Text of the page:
Thinkspace is pleased to present Anthony Clarkson‘s seventh solo exhibition ‘Enigmatic Dreams’ with our gallery. A painter, designer, and illustrator, Clarkson’s oil paintings are ghostly and surreal – dreamlike meanderings through eerily cast dimensions. Stylistically dark, they feel like haunted eruptions of the subconscious. Combining character-based narratives with the unexpected juxtaposition of suggestive symbols and absurd elements, they create jarring nightmarish figments and provocative associations. At times playful and others nihilistic, his works are graphically and illustratively inspired to elicit a gut reaction.
Our interview with Anthony Clarkson discusses his playlists, his dreams and all the coffee he drinks in order to make this exhibition happen!
You’ve been showing with Thinkspace since its inception. Your artistic career growing alongside the project’s evolution. What does having an exhibition up at the Brand Library and Arts Center mean to you?
Having a show at the Brand Library is great. It’s such a unique place to show with a great atmosphere. It’s also nice to be showcased alongside rooms featuring other artists I admire so much.
What was the inspiration behind this latest body of work? What themes were you exploring?
In the past I’ve almost always had very ‘themed’ shows that revolved around some sort of narrative. This time I tried to just paint images that came to me without overanalyzing them or trying to make them fit a theme. That’s why I titled the show Enigmatic Dreams. Enigmatic means difficult to interpret or understand, and that’s how I felt initially about most of the pieces. As I worked on them they would gain meaning for me, but at their inception they were just free-form consciousness.
What was the most challenging piece in this exhibition? How did it help you grow as an artist?
‘These Oceans Within’ was probably the most challenging. Mostly because I’ve not painted a lot water like that before, and also painting it from what feels like two different perspectives between the top and bottom halves was interesting. Anytime you do something you’re not use to or go out of your comfort zone it causes your skills to grow, even if it’s incrementally and not a major leap forward.
Enigmatic Dreams has imagery that gives a sense of surrender and control, holding on and letting go. How do you navigate these human truths in your own life? Do you have any practices that help you cope with the chaos that is being alive?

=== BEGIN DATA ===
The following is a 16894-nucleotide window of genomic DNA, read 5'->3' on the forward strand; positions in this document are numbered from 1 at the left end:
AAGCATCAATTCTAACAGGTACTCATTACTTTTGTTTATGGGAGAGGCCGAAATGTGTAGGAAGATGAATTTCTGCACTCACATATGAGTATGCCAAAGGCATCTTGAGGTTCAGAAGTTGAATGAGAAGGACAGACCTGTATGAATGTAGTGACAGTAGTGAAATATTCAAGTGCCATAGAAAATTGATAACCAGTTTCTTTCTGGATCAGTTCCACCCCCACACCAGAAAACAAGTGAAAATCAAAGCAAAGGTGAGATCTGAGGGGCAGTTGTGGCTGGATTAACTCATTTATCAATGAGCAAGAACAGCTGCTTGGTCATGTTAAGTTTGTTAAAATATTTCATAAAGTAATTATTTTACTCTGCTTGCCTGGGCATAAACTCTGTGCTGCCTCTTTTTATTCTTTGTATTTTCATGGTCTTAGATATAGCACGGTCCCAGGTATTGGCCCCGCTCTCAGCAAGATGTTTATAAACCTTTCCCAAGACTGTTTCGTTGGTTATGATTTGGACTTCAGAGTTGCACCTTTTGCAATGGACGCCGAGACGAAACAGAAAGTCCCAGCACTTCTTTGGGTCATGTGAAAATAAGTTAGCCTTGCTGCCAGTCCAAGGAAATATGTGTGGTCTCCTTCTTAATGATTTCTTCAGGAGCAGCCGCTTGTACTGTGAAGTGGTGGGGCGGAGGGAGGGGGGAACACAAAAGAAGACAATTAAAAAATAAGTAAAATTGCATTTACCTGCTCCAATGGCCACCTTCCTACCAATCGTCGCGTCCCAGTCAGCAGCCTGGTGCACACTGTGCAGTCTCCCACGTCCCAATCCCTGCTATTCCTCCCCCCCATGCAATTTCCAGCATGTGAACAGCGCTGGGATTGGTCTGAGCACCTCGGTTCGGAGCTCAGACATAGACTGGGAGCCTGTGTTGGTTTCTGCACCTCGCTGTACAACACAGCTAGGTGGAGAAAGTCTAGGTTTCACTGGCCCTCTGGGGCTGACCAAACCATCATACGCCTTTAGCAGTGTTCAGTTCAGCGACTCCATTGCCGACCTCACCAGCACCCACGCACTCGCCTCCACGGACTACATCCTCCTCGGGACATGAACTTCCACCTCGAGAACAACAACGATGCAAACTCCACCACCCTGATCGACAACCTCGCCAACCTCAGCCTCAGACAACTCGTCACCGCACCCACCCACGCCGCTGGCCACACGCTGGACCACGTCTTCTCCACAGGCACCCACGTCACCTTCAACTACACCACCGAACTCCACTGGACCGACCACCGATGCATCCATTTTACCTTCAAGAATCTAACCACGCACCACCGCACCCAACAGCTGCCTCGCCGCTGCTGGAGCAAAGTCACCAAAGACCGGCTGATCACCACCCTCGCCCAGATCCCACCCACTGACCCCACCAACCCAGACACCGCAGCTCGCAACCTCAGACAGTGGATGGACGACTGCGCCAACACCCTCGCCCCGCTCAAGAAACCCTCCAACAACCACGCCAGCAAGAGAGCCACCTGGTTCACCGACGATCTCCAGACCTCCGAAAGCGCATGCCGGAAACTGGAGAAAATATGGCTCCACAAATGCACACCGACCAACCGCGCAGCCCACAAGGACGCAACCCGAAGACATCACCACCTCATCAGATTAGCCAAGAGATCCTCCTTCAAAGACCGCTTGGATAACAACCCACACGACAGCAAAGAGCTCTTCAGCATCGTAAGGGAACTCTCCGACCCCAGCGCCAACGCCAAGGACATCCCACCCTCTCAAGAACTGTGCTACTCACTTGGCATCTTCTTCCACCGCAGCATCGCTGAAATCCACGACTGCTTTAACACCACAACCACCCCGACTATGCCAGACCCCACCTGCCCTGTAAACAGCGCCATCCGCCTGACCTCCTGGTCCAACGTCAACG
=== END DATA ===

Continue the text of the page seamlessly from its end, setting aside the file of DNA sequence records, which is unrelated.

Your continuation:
Deciding what we hold onto or let go of can be hard. It’s where we decide to put our energy day to day that can really define the kind of person we move through life as. When I’m making art or get consumed listening to an album is when my mind is most clear and life makes the most sense.
The opening at The Brand Library and Art Center was quite the scene; what was one of your favorite moments from the evening?
Really it was just seeing how much people seemed to enjoy the art and vibe going on.
Did this latest body of work have an associated playlist or source of musical inspiration per piece?
Not really. I listened to so much stuff I can’t say there was any particular band or album that was the ‘soundtrack’ to this group of work. In the last few weeks of work I was listing to the new Katatonia album ‘Sky Void of Stars’ and Host’s debut album ‘IX’ a lot. Other than that I was listening to a lot of mellow movie soundtracks like American Beauty, Spotlight, and Lost In Translation.
Your work has a dreamlike quality; are you a vivid dreamer? If so, does that imagery or narrative ever inspire or enter into the work you’re developing?
I’d say most of my pieces start off based on dreams I have. That can usually be as simple as a feeling, colors, or a phrase that remain as the dream itself fades. It’s hard for me to just come up with an idea on the spot, which can be really frustrating at times. I need to let my mind not focus on coming up with an idea and when I’m typically in a half wake / dream state ideas just come to me.
Coffee is an essential part of the creative practice. What is your coffee order? Do you have a favorite/preferred brand of coffee?
I love coffee, but I’m also not picky at all about it. I’m the kind of person that can drink day old truck stop coffee and be totally fine with it.
There are more than several amazing pieces in the exhibition, and this might be a difficult question, but are you up for the challenge – what piece would you want to add to your art collection, and why?
I’d have to say “An American Werewolf In London” by Matthew Grabelsky was one that I really loved. I’m a sucker for anything with a wolf in it.
If someone wanted to understand the emotional landscape of your story and creative process, do you have a film recommendation that would be able to echo familiar themes?
In a lot of ways I’d have to say the movie ‘Adaptation’. Even though it’s about an author instead of a painter, the way the main character thinks about the creative process and his own place within it rings very true to me. His striving to be original and really say something but feeling that he may not be achieving anything of true uniqueness is an internal struggle I can definitely identify with.
On view only until this Friday March 17th at The Brand Library and Arts Center in Glendale, California.
The Brand Library and Arts Center
1601 W. Mountain Street
Glendale, California 91201
Viewing Days / Hours:
Tues. – Thurs.: 11am – 8pm
Fri. & Sat.: 10am – 5pm
Closed Sun. & Mon.
Free Admission & Free Parking
For more about the exhibition and opening night click HERE!
Photos by @BirdManPhotos.